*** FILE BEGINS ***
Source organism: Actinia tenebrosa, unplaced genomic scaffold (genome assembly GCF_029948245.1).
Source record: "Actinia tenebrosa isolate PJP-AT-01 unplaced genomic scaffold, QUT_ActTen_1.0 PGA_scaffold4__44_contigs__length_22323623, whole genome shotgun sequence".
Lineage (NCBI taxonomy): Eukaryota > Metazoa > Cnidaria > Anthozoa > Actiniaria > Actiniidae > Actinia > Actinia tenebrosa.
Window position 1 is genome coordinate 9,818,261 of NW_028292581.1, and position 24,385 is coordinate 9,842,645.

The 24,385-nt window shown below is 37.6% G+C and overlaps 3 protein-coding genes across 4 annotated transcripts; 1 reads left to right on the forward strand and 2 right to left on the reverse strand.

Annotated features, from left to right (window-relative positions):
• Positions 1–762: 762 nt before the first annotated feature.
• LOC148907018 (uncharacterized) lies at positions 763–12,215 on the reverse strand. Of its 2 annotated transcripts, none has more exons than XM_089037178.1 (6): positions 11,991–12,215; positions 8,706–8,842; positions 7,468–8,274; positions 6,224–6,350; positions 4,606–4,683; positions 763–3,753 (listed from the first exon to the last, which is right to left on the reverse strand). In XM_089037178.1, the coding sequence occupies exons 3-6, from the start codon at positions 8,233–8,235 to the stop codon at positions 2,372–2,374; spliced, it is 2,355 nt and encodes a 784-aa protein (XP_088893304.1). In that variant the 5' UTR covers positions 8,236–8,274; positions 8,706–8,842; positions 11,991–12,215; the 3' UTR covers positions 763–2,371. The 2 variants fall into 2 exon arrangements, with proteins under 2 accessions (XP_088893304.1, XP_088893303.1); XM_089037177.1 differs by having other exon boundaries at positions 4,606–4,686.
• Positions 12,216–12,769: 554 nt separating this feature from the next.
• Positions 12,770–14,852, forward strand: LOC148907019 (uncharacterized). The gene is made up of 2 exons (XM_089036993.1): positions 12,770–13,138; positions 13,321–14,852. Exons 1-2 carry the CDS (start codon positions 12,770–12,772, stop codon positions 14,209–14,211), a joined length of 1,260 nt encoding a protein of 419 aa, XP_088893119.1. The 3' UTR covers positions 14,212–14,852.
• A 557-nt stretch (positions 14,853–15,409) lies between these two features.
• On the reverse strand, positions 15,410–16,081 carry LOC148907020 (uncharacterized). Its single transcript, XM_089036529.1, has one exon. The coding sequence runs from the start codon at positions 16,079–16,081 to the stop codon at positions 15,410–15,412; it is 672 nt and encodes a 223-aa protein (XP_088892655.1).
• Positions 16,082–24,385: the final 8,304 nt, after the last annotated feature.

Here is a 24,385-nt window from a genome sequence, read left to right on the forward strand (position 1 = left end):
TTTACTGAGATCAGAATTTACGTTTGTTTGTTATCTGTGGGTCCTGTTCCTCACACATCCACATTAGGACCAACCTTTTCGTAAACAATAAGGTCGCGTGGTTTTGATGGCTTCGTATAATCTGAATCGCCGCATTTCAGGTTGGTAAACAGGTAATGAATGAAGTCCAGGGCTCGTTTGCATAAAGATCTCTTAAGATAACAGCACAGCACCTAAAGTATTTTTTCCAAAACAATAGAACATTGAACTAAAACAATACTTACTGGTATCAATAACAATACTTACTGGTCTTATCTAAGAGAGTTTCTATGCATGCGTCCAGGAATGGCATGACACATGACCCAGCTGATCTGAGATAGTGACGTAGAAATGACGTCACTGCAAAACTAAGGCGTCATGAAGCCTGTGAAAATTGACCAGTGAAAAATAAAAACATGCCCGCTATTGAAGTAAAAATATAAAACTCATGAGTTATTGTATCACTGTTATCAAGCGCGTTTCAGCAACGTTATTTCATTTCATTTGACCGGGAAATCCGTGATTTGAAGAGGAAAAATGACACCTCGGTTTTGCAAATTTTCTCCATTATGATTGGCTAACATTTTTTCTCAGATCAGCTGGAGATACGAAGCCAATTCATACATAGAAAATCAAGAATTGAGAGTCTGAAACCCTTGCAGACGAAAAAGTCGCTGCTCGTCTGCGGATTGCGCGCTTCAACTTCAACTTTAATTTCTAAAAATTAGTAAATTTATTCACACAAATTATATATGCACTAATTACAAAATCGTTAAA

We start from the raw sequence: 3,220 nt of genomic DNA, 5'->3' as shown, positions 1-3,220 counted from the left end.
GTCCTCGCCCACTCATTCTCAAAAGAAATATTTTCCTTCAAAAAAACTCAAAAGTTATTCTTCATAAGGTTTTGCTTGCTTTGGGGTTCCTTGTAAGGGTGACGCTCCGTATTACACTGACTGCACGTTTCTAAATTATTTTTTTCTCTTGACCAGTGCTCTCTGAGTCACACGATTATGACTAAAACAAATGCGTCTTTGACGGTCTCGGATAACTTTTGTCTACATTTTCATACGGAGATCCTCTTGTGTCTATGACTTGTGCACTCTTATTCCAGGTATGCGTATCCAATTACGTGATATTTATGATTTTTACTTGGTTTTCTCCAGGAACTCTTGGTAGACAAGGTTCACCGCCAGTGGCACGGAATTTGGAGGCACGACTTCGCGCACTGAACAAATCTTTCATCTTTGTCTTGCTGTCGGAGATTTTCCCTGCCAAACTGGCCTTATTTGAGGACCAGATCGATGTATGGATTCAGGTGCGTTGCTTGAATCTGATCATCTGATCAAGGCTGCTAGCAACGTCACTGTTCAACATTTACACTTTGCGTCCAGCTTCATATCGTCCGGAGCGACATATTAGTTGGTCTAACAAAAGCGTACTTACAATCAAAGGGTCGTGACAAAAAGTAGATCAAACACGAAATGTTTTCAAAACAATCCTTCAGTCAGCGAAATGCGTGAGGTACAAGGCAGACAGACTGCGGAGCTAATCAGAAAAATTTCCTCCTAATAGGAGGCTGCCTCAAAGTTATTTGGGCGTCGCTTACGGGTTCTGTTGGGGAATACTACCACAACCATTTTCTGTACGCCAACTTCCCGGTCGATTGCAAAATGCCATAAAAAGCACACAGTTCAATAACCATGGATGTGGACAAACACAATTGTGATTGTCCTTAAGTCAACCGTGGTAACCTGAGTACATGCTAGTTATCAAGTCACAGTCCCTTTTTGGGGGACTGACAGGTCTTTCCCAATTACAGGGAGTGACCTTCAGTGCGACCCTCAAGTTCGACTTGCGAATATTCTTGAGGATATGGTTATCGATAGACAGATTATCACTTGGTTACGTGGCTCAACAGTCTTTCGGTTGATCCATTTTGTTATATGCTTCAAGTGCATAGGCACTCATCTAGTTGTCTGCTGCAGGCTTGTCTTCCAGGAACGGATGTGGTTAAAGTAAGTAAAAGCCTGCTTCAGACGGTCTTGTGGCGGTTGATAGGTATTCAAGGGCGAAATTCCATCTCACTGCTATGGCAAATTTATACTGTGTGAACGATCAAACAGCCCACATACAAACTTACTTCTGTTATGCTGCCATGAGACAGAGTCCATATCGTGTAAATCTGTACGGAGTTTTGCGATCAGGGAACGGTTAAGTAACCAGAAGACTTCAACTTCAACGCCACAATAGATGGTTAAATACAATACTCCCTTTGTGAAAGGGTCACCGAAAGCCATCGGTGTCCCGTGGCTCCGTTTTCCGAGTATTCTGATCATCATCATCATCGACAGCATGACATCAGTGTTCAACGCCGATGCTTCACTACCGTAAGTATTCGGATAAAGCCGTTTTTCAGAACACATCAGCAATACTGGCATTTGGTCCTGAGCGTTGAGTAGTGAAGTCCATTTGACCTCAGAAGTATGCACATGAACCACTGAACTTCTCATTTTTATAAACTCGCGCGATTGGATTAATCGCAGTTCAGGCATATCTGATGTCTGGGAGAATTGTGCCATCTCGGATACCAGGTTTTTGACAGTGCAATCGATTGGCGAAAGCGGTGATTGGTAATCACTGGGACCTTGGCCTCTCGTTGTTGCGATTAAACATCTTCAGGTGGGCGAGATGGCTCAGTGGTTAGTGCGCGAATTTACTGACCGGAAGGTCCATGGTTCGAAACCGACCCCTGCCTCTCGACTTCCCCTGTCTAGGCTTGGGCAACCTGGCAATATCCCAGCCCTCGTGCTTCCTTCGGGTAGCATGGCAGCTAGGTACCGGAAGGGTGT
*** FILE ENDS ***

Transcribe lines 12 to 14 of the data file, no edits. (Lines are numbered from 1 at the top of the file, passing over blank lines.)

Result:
• On the reverse strand, positions 15,410–16,081 carry LOC148907020 (uncharacterized). Its single transcript, XM_089036529.1, has one exon. The coding sequence runs from the start codon at positions 16,079–16,081 to the stop codon at positions 15,410–15,412; it is 672 nt and encodes a 223-aa protein (XP_088892655.1).
• Positions 16,082–24,385: the final 8,304 nt, after the last annotated feature.

Here is a 24,385-nt window from a genome sequence, read left to right on the forward strand (position 1 = left end):